I tend to agree that this sentence would be challenging as a beginner, but I’ll break it down anyway:
This sentence has two clauses, which you can break apart to help with the meaning.
してもらう I’m not sure if you are familiar with this use of もらう, but it is not about receiving a thing. It is used as an auxiliary verb to represent that you are having someone do something for you. It is similar to してくれる, but with してくれる the focus is on someone doing something for you. The action is done by the giver. With してもらう you are having someone do something for you so the action is being done by the receiver of the action, or the one having someone else do something.
チューターに添削してもらう= have the tutor correct . What that something is, is not clear, in this sentence, but should be clear by context from prior sentences. Let’s say it is a report. You could then say:
私はチューターにレポートを添削してもらう＝I have the tutor correct the report for me.
But in Japanese, what can be understood by context often is left out, so we have:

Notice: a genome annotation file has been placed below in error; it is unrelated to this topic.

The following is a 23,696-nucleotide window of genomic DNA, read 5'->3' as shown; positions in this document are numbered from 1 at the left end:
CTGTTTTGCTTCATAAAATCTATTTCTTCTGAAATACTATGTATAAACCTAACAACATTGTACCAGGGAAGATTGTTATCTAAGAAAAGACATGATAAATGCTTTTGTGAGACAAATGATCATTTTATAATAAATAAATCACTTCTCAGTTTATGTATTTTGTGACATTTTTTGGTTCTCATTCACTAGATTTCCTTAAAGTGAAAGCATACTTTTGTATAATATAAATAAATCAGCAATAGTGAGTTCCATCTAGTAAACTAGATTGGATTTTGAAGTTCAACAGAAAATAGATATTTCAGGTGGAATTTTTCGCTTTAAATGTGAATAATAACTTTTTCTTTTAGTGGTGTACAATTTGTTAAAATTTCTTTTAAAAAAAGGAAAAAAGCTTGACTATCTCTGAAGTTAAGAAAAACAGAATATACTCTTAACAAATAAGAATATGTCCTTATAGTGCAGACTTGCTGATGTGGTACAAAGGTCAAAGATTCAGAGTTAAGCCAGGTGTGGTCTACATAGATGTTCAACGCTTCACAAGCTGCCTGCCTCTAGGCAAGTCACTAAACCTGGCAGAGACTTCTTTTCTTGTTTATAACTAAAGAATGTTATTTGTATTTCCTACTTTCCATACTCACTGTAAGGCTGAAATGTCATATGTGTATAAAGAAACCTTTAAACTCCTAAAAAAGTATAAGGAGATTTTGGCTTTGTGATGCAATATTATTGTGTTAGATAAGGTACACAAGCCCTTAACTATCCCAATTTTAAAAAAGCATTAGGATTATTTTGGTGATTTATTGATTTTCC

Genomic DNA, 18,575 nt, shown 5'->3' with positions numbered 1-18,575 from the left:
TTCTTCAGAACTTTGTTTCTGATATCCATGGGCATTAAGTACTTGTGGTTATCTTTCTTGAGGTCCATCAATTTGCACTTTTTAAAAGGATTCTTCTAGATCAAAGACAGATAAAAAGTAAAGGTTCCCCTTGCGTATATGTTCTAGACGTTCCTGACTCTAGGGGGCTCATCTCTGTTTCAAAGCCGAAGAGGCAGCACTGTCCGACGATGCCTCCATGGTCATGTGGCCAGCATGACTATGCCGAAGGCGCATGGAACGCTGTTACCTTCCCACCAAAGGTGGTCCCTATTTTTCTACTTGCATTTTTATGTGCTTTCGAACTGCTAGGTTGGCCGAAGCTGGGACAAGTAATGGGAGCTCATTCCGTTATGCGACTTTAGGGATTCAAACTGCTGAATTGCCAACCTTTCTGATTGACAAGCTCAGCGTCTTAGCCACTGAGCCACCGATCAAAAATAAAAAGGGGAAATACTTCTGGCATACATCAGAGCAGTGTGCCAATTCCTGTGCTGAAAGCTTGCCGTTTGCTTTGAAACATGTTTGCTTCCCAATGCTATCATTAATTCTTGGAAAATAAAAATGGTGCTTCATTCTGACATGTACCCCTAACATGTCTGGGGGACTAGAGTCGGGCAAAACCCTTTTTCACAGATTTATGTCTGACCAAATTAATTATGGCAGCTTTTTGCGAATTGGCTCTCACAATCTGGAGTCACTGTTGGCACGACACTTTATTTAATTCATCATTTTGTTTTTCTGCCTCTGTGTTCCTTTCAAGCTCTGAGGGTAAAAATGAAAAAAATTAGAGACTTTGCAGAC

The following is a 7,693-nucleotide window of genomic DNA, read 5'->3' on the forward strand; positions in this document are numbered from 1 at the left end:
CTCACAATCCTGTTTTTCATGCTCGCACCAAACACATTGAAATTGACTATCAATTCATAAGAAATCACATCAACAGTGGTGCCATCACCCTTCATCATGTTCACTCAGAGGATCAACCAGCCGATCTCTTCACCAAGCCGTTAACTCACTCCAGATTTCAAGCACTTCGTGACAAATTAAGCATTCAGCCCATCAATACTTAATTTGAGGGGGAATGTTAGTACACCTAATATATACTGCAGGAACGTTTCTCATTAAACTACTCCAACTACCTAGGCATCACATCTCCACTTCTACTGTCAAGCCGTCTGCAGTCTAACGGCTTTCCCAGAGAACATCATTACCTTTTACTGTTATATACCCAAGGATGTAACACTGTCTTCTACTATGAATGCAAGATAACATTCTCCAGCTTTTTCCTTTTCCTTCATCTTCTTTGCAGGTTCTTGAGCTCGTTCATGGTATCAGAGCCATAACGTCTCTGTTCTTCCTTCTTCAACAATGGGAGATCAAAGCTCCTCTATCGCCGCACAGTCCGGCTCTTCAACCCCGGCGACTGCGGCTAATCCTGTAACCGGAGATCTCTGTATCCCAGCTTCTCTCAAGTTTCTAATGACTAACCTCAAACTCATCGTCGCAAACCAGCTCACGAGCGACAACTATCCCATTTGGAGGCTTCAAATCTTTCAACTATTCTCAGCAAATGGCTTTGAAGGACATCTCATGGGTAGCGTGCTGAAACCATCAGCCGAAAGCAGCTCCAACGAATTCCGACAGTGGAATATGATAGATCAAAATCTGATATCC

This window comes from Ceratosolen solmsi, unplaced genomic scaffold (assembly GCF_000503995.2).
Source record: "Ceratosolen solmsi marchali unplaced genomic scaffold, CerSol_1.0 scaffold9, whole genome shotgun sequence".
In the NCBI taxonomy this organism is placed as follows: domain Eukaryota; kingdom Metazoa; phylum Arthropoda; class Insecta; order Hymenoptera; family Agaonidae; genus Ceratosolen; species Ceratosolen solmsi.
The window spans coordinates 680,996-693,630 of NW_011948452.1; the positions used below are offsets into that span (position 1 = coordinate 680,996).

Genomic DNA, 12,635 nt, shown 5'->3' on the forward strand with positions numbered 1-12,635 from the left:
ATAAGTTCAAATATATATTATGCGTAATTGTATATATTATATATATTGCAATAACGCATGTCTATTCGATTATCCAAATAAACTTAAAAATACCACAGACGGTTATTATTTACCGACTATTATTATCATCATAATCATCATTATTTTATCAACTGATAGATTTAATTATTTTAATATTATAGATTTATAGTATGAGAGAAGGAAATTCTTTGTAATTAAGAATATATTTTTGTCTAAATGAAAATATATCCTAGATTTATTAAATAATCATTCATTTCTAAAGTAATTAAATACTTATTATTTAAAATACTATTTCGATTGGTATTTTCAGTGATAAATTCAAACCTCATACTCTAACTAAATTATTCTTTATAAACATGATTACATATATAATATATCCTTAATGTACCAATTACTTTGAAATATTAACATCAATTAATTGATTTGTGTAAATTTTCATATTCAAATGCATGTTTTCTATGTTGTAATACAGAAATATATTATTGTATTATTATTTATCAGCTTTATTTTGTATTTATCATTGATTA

チューターに添削してもらう and the subject could be I/you/etc. and the object could be a report/sentence/recording/etc.
The second clause is:
This one also has an auxilary use of a verb, きます When attached after the て form of a verb it means the the action of the prior verb is coming in the subjects direction. If we assume the subject is “I” we could say:
私にレポートが送られてきます A report is sent to me. 送られて is passive, so I made the English translation passive.
These two clauses are joined by the particle と. It has a few different uses. When used after/between nouns or nominal clauses it means “and”. In this case it is used after a verb. It generally confers and idea a strong causal connection between the two parts and that one happens upon or right after the other. ボタンを押すと、音がします。When I press the button, a sound is made.
So knowing this:
Assuming the subject is you the reader, and leaving ambiguous what is corrected, one translation could be:
“Once you have your tutor do the corrections, a report will be sent to you.”